I've been spending a lot of time at our datacenter recently. Unlike at WWU, we colo at one of the large providers so I'm getting to interact with a datacenter vastly larger than the ones I've played with in the past. This is cool in many ways (this is a multi megawatt facility!) but there are some downsides.


I've known for years that datacenters can get very loud. When WWU picked up our first HP bladerack, the whine that produced was audible in the hallway outside the room. And this is with sound-proofing, mind. It was about then that I brought my shooting muffs to work for when I'd be in there for any length of time.

This facility? Worse. Two rows behind our racks are five racks full of dual power-supply servers with only one power cable each, which means five racks of servers doing their alarm beep continually for months (possibly years) on end. This is in addition to the usual hum of air-handlers and cooling fans in every rack.

It's loud in here. Loud enough that two people talking need to raise their voices, which puts it above 70dB. This is right close to the OSHA hearing-protection-required levels. And for a good reason.

I'm pretty sure my tinnitus has gotten a bit worse since I've been working here.

I haven't always been able to use my muffs when working, since talking to other people is problematic when I have them. The facility does offer softies for hearing protection, but they're only so useful. A couple of my recent 8 hour stints have been with help, so there was much shouting back and forth as we do things. There will be more, longer visits in the near future too, so I need to plan for that as well.

Hearing loss from long term exposure to loud white noise and blood-loss from sharp bits of equipment. Two hazards to what it is that we do.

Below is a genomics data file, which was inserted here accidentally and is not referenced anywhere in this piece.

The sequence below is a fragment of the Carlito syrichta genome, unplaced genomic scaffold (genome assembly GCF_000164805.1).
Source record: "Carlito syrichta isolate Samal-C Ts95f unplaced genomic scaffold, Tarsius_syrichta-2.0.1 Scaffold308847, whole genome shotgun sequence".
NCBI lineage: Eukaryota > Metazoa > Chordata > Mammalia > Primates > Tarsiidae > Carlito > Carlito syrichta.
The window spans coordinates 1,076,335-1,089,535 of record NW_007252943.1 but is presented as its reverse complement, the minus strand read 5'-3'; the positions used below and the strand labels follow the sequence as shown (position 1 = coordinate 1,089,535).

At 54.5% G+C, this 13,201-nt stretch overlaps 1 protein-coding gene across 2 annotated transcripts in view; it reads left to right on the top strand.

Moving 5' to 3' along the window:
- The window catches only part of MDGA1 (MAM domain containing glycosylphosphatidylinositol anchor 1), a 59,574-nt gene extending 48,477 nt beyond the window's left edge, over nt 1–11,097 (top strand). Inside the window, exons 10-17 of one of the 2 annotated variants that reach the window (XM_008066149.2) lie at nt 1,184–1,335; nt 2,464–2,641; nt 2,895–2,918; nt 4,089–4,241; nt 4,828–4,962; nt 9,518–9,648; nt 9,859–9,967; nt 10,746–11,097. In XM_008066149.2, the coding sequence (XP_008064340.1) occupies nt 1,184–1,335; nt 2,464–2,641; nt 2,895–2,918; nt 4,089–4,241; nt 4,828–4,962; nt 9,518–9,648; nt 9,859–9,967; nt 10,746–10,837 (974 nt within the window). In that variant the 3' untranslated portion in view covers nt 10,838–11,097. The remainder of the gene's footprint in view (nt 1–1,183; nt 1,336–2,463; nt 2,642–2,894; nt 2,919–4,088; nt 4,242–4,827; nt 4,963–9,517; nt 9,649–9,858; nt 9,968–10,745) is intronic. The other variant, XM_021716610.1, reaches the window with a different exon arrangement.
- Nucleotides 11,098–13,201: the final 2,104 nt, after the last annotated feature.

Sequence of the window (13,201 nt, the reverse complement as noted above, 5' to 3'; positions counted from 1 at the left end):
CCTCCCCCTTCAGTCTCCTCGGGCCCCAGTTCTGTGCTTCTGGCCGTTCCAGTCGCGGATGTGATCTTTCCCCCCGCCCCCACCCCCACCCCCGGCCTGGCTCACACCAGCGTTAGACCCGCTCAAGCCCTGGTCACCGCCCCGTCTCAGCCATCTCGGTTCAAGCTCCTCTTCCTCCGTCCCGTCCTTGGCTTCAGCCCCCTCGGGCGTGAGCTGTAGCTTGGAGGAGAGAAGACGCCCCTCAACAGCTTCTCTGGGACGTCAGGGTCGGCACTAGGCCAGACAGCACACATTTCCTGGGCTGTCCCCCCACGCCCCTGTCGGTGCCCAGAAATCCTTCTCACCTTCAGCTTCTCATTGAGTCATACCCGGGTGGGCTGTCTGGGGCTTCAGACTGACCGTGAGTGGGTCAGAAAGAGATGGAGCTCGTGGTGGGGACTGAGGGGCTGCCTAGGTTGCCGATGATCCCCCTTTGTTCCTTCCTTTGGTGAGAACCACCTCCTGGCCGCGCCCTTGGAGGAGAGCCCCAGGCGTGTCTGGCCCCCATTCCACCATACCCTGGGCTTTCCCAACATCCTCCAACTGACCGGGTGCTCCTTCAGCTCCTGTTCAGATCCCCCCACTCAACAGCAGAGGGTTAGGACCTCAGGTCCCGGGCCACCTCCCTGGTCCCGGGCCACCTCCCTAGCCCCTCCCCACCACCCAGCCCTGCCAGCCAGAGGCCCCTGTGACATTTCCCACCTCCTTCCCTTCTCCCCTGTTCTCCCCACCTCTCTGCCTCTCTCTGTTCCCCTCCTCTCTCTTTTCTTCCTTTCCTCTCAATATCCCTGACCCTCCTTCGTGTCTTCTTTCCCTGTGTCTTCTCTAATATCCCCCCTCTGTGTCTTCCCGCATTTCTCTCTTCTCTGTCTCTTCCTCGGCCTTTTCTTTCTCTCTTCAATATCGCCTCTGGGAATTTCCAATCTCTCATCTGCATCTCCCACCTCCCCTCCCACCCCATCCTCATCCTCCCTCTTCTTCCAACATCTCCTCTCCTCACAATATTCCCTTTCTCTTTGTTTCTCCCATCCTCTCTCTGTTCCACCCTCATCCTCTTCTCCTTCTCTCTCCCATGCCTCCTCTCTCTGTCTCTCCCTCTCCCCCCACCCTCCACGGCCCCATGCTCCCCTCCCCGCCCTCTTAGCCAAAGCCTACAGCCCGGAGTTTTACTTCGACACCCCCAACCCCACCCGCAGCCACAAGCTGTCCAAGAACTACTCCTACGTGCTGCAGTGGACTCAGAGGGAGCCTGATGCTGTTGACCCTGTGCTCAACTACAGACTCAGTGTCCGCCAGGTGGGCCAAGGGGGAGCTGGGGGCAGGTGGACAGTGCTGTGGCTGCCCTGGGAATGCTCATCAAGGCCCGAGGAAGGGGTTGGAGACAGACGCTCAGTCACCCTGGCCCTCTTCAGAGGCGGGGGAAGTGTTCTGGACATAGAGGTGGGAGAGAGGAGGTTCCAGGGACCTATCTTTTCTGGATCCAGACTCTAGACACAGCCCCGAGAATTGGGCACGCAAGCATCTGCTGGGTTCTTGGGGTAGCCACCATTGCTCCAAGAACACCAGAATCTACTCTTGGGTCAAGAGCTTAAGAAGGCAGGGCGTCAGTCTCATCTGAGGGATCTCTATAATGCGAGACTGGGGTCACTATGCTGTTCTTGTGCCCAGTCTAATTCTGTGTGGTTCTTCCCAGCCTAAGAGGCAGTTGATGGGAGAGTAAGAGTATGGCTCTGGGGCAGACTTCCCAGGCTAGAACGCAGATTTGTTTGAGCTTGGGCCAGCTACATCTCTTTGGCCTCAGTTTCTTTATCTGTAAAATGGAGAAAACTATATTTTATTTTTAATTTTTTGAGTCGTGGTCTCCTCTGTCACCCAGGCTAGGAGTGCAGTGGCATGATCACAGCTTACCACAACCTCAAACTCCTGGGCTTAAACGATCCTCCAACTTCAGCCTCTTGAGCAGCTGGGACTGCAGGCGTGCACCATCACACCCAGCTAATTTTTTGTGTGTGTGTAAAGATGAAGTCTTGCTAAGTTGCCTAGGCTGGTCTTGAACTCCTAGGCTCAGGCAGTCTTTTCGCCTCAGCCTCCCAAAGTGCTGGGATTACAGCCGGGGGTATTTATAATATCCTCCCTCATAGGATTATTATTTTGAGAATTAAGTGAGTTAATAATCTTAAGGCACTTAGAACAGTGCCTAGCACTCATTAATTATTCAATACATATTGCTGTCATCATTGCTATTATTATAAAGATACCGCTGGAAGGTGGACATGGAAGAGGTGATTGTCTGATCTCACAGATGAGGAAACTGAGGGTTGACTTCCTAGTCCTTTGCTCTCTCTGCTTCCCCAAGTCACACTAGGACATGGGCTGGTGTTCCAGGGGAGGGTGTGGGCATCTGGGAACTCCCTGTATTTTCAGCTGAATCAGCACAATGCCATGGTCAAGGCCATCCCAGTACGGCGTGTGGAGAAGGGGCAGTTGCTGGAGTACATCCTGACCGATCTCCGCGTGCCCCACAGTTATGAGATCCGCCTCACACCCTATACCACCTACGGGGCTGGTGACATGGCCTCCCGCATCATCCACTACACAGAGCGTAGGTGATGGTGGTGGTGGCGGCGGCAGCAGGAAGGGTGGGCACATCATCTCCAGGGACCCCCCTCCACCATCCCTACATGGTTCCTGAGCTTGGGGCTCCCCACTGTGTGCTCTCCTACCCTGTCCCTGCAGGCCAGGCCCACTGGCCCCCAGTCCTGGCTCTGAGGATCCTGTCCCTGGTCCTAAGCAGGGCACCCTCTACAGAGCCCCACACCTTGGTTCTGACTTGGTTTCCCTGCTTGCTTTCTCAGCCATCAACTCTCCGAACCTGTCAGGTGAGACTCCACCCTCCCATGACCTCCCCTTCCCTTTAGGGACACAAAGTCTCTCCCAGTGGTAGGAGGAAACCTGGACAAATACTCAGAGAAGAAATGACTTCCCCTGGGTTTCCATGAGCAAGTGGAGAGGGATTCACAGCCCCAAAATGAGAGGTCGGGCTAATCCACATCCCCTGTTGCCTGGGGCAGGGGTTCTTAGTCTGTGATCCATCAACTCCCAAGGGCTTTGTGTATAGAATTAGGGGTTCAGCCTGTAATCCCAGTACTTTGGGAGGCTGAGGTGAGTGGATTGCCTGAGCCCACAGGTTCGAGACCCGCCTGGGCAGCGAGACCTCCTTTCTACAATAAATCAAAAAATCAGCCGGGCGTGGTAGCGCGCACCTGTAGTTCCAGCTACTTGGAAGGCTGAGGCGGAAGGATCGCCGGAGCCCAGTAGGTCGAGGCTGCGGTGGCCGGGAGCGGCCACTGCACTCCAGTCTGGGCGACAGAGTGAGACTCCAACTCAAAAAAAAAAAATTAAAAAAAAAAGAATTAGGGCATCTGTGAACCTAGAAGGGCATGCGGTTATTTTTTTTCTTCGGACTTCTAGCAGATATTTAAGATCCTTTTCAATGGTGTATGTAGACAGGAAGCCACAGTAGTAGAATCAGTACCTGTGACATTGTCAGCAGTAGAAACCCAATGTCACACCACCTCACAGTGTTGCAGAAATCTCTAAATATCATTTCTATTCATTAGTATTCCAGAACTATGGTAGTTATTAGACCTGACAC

Well, I haven't made a "blood sacrifice" to the spirits of computing in a long while, but my tinnitus is a constant companion. During allergy season, which is really just ending in Houston for me, it gets really bad. Also, when there are pressure changes it's usually worse. Frankly, I'm surprised that more infrastructure/network geeks don't complain about it.
I wish I could blame my hearing loss on rock concerts, but, sadly, it's all from server farms. *sigh*

I used to work construction around equipment that was quite loud. We used Western Safety Active Noise Canceling Muffs on our Hard Hats (PN 10061279). They also make the same thing for use without a hard hat (PN 10061278. They're pricey, but work very well, let speech through, and are quite durable. Might not be right for you, but there are options available.

Products page:

I often have used my noise cancelling headphones in a data center, helps cut out a lot of the noise.

The interesting thing is that when wearing them or just covering my ears, I can hear other people *better* than I can without them. Even though they are softer, the noise is cut down more than their voice is.

Yup the idea behind ear plugs that aren't those dumb foam ones are to cut out the damaging frequencies rather than all noise.

Frequenting a lot of loud music gigs I wear these, and found them to also help in datacentres. Etymotic ER-20 -

They're reusable and comfortable to wear for long periods (after I while I would actually forget that I had them in). I think the only next step up is having custom ones made to suit your particular ear.

Sacrifice your sanity to save your hearing? Tough call.